Hereditary angioedema, the drug that affects RNA

Hereditary angioedema, the drug that affects RNA


A rare and dangerous genetic disease, which affects from childhood or early adolescence. We are talking about hereditary angioedema, in which edema suddenly appears on the skin and in internal organs – such as the stomach and intestines, esophagus -, in the face and throat, and which can even lead to death. This is why it is important to develop new drugs capable of counteracting it. On this front, good results come from ongoing studies on donidalorsen, an innovative experimental drug.

The new results

As reported by the companies Otsuka Pharmaceutical Italy and Ionis, the drug achieved the objective of statistically significantly reducing the rate of angioedema attacks in patients treated with donidalorsen (administered by subcutaneous injection every 4 or 8 weeks) compared to placebo. The phase 3 OASIS-HAE study also showed a favorable safety and tolerability profile, and no serious adverse events occurred in patients treated with donidalorsen. Also ongoing is the OASIS-Plus study, which includes the open-label extension of the Phase 3 study, and a separate cohort of patients who switched to donidalorsen from other therapies for attack prophylaxis (switching cohort). The results of both studies are expected to be presented in detail around the middle of the year.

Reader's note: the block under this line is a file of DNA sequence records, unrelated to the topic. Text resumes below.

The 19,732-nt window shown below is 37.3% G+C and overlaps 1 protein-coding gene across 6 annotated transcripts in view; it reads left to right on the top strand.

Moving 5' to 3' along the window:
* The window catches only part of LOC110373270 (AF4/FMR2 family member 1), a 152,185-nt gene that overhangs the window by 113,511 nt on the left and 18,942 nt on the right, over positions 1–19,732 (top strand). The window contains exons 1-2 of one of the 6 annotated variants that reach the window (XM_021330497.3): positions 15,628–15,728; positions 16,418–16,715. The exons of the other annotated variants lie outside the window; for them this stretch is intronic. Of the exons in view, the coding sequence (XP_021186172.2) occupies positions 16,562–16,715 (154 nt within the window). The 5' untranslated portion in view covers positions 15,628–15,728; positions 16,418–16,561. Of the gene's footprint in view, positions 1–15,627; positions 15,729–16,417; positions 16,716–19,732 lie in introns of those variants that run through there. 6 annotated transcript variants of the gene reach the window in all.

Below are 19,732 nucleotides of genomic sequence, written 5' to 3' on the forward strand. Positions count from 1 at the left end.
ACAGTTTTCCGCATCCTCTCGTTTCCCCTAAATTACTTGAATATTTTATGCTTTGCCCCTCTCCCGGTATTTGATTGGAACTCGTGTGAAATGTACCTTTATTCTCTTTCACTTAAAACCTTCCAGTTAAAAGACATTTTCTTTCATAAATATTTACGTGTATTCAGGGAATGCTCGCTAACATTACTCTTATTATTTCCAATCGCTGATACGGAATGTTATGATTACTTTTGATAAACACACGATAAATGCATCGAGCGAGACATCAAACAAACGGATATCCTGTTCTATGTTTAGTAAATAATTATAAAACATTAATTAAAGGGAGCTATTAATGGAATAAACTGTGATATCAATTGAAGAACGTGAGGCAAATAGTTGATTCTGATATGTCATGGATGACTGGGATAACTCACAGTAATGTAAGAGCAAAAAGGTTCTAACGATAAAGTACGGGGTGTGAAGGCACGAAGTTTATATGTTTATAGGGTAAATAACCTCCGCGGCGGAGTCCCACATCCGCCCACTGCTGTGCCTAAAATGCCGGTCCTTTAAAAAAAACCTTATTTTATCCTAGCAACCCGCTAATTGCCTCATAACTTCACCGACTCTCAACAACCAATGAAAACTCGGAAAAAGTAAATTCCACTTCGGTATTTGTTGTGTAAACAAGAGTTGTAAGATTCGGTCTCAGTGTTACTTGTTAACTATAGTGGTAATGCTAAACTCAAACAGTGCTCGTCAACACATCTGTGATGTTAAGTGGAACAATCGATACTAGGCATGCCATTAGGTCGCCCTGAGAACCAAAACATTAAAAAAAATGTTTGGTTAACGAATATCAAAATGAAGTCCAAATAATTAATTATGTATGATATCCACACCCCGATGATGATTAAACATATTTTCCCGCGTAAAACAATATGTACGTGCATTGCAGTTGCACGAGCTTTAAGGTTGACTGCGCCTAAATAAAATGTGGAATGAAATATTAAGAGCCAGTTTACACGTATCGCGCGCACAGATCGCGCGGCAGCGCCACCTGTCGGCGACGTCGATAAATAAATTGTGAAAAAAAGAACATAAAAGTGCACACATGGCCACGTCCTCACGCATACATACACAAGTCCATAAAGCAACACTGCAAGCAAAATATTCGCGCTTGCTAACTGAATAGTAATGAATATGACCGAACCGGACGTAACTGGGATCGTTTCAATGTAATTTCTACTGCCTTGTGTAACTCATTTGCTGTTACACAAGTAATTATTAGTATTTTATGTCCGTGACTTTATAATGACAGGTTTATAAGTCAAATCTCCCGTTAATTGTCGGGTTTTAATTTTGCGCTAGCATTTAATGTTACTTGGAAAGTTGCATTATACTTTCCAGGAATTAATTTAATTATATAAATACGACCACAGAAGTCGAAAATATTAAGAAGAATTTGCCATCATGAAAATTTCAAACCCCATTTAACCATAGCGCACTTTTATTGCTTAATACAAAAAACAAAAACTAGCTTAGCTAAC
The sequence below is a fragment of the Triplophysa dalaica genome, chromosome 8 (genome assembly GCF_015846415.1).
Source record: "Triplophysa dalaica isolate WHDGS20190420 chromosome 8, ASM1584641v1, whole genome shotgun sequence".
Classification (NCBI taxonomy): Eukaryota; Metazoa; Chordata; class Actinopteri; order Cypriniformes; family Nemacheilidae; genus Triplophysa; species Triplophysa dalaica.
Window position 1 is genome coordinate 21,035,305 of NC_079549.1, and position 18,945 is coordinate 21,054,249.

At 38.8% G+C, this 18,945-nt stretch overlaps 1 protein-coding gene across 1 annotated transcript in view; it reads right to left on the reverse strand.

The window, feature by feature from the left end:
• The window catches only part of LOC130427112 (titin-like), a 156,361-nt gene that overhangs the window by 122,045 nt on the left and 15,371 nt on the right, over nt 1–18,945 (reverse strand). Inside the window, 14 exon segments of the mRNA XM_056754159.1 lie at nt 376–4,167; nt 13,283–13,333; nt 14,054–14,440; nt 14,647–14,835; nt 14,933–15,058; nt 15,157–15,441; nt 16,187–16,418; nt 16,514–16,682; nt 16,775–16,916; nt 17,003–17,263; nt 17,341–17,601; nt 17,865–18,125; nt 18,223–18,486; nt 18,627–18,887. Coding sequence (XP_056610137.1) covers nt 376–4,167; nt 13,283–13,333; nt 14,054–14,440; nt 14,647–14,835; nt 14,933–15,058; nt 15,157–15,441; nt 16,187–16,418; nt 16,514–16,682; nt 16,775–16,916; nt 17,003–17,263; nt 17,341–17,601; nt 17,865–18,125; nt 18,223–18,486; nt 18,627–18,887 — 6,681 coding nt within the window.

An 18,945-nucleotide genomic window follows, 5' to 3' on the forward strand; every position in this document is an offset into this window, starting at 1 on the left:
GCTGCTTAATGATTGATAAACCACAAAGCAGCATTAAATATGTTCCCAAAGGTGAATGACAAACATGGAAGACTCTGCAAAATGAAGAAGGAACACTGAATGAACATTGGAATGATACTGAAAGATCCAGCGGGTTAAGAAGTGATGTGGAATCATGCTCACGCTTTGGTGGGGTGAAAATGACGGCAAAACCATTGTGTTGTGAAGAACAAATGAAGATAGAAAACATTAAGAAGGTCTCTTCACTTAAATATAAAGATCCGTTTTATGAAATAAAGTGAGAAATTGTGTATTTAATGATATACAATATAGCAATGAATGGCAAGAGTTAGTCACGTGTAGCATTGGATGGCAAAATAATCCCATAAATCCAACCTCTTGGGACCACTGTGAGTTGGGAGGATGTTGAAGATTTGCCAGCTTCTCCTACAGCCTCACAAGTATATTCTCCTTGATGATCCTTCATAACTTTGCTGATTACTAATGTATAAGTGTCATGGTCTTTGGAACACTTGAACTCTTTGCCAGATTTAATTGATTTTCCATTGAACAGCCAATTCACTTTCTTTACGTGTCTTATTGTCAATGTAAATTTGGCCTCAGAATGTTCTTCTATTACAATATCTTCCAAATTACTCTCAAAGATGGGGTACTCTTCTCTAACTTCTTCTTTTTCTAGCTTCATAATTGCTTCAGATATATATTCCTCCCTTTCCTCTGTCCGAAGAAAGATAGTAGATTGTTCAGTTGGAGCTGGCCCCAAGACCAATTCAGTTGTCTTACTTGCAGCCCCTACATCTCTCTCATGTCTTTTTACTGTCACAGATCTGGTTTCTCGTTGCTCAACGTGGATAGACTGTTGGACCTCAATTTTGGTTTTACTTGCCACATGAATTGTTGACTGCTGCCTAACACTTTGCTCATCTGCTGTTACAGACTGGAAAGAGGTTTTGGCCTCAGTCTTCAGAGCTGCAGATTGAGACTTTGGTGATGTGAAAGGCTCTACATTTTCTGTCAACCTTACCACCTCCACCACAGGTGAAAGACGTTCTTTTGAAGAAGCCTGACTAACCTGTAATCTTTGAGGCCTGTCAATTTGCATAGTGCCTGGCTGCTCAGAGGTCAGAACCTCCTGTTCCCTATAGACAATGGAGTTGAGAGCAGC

What is donidalorsen

Donidalorsen is an experimental drug whose target is RNA, designed as a prophylactic (i.e. preventative) therapy to precisely target and silence the production of the protein prekallikrein (PKK), which plays an important role in the activation of inflammatory mediators associated with acute attacks. In this way, the drug is able to interrupt the path that leads to the sudden formation of edema. Donidalorsen has received orphan drug designation in the United States, while such evaluation is ongoing in the European Union.

The approval process in the USA and Europe

Otsuka holds the exclusive rights for the marketing of donidalorsen in Europe, and is preparing the documents to request authorization from the European Agency (EMA), while Ionis, which is conducting the studies, is preparing the request for New Drug Application to US Food and Drug Administration (FDA). “Despite the availability of other prophylactic treatments, a substantial number of patients with hereditary angioedema continue to experience unpredictable, painful and severe attacks,” says Andy Hodge, CEO, Otsuka Pharmaceutical Europe. “We believe that donidalorsen, if approved, could address this unmet medical need and provide a potential new therapeutic option for these patients.”



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